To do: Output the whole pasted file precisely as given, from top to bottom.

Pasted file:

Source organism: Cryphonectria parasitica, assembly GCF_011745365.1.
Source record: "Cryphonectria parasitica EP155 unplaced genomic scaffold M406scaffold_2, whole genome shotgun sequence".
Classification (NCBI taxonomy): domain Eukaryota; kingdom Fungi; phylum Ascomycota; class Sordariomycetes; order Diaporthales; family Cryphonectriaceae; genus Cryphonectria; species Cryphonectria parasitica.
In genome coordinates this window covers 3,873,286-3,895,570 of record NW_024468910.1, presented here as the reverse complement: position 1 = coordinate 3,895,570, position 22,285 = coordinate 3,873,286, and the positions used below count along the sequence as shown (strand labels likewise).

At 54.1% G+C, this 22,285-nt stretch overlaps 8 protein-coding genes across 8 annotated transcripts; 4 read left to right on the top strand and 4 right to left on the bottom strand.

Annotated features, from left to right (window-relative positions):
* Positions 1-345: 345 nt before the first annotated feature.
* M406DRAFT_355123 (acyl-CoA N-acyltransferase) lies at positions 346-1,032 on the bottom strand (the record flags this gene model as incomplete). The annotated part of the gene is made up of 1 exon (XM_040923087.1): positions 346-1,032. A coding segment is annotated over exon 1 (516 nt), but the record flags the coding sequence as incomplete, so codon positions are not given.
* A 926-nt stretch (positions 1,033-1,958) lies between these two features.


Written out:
Source organism: Cryphonectria parasitica, assembly GCF_011745365.1.
Source record: "Cryphonectria parasitica EP155 unplaced genomic scaffold M406scaffold_2, whole genome shotgun sequence".
Classification (NCBI taxonomy): domain Eukaryota; kingdom Fungi; phylum Ascomycota; class Sordariomycetes; order Diaporthales; family Cryphonectriaceae; genus Cryphonectria; species Cryphonectria parasitica.
In genome coordinates this window covers 3,873,286-3,895,570 of record NW_024468910.1, presented here as the reverse complement: position 1 = coordinate 3,895,570, position 22,285 = coordinate 3,873,286, and the positions used below count along the sequence as shown (strand labels likewise).

At 54.1% G+C, this 22,285-nt stretch overlaps 8 protein-coding genes across 8 annotated transcripts; 4 read left to right on the top strand and 4 right to left on the bottom strand.

Annotated features, from left to right (window-relative positions):
* Positions 1-345: 345 nt before the first annotated feature.
* M406DRAFT_355123 (acyl-CoA N-acyltransferase) lies at positions 346-1,032 on the bottom strand (the record flags this gene model as incomplete). The annotated part of the gene is made up of 1 exon (XM_040923087.1): positions 346-1,032. A coding segment is annotated over exon 1 (516 nt), but the record flags the coding sequence as incomplete, so codon positions are not given.
* A 926-nt stretch (positions 1,033-1,958) lies between these two features.